Profs adjust courses as University closure complicates nearly 2,200 classes


Infographic by Max Gleber

Rebecca Savransky, Assistant Campus Editor

Northwestern professors continue to restructure classes and syllabi after the severe weather cancelled nearly 2,200 classes during the first two scheduled days of Winter Quarter.

Nearly 15,000 NU students and 1,400 faculty, excluding those in the Feinberg School of Medicine, were affected by NU’s two-day closure, University Registrar Jaci Casazza said.

The enrollment deadlines originally scheduled for Friday have been extended to Tuesday, Jan. 14. Students may add or drop a class until then and have their tuition adjusted, according to an email sent by Casazza on Thursday. The drop deadline remains unchanged.

The registrar’s office is working with professors to find ways to make up for the lost classes. It is too early to tell how many professors will want to reschedule as students and faculty are still just arriving back on campus, Casazza said.

“I think it was a good decision, but it is difficult to accommodate,” Casazza said. “Most classes were scheduled to meet at least on one of those days.”

Sarah Mangelsdorf, dean of the Judd A. and Marjorie Weinberg College of Arts and Sciences, is giving professors the option of holding classes during the first two days of Reading Period to make up for the cancellations. If professors want to meet outside of the period, the registrar’s office will find dates and times that work for students in the class.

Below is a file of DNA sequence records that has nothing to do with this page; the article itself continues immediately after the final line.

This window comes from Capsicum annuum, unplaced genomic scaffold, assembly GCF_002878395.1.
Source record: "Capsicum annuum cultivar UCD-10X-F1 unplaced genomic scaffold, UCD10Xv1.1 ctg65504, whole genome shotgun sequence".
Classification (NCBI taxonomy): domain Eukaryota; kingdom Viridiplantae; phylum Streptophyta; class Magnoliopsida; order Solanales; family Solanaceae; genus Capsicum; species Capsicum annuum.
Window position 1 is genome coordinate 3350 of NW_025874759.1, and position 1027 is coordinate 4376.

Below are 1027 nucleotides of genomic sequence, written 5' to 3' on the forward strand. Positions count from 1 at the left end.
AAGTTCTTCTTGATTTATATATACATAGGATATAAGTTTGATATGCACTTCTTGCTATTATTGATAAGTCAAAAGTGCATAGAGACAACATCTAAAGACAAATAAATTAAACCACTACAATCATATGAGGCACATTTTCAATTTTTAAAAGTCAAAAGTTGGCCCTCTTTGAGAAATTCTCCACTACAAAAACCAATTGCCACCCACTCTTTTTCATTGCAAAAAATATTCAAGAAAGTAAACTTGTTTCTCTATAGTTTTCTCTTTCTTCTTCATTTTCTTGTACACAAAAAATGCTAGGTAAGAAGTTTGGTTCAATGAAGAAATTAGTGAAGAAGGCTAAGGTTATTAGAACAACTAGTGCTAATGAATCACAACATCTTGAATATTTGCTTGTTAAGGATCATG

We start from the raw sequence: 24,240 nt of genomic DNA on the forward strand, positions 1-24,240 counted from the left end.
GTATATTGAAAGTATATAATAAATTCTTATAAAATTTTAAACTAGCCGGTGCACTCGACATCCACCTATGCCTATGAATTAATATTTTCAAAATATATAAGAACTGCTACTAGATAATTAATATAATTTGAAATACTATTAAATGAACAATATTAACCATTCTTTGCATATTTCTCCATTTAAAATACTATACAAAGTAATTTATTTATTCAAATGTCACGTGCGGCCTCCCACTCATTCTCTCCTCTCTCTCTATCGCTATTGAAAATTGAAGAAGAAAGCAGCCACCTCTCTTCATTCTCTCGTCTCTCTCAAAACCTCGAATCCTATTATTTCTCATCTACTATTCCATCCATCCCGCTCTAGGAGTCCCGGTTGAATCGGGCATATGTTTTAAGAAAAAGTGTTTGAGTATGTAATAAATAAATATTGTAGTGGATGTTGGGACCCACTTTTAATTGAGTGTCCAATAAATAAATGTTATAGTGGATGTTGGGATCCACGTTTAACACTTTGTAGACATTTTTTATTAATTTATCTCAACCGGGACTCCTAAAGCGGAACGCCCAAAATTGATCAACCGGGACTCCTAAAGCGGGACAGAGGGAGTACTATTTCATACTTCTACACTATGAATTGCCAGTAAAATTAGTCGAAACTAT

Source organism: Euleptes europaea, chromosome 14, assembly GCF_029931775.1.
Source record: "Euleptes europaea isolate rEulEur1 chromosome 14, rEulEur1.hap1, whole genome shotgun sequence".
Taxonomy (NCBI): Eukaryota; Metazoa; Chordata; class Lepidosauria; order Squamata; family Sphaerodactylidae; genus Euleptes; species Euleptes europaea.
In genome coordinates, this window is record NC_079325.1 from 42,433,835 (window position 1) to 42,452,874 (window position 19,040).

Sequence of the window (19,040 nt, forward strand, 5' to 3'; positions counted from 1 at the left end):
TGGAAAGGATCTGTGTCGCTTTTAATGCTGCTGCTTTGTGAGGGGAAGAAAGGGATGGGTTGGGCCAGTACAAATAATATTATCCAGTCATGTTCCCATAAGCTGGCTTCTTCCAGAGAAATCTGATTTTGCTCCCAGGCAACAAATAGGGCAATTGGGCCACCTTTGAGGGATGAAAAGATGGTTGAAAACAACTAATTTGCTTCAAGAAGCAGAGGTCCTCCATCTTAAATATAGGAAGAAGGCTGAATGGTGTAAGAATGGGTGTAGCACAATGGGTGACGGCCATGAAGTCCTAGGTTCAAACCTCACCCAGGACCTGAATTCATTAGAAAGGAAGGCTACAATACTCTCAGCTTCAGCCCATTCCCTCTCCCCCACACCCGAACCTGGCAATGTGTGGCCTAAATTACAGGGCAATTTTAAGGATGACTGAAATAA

Political science Prof. Ian Storey said he will attempt to combine two classes into one in order to avoid rescheduling classes for the Reading Period.

“In general I prefer to infringe as little as possible on students’ Reading Period because I think that’s a really important academic time,” he said.

Storey said he has dealt with academic cancellations in the past and plans to adjust his syllabus slightly to accommodate the weather.

Casazza said rescheduling has been more difficult than previous cancellations. The last time a full day of classes was cancelled was Feb. 2, 2011. Evening classes and final exams were also cancelled last June due to severe thunderstorms, but they only affected as many as 800 students, according to the Office of the Registrar’s figures.

“The last time was just one evening of exams,” Casazza said. “Of course not every class has an exam, and I think it has the potential to be much more serious than just one pretty intense storm projected to be for a few hours.”

The registrar also had to relocate some classes indefinitely after a pipe burst in University Hall on Wednesday.

Political science Prof. Reuel Rogers plans to hold a makeup class during Reading Period. He said he welcomed the opportunity because it will give him more time to go over the material and will eliminate the need to rush content.

McCormick sophomore Kelly Hyland said her physics professor added an additional class on Thursday to make up for lost instruction time. The class meets Monday, Wednesday, Thursday and Friday but her professor originally cancelled the first Thursday class before the University closure.

Hyland said she was glad her professor found a way to catch up earlier in the quarter.

“It was a good idea to make it up from the get-go because it doesn’t impact exam dates or anything,” Hyland said. “It’s nice to still not have class during Reading Week.”

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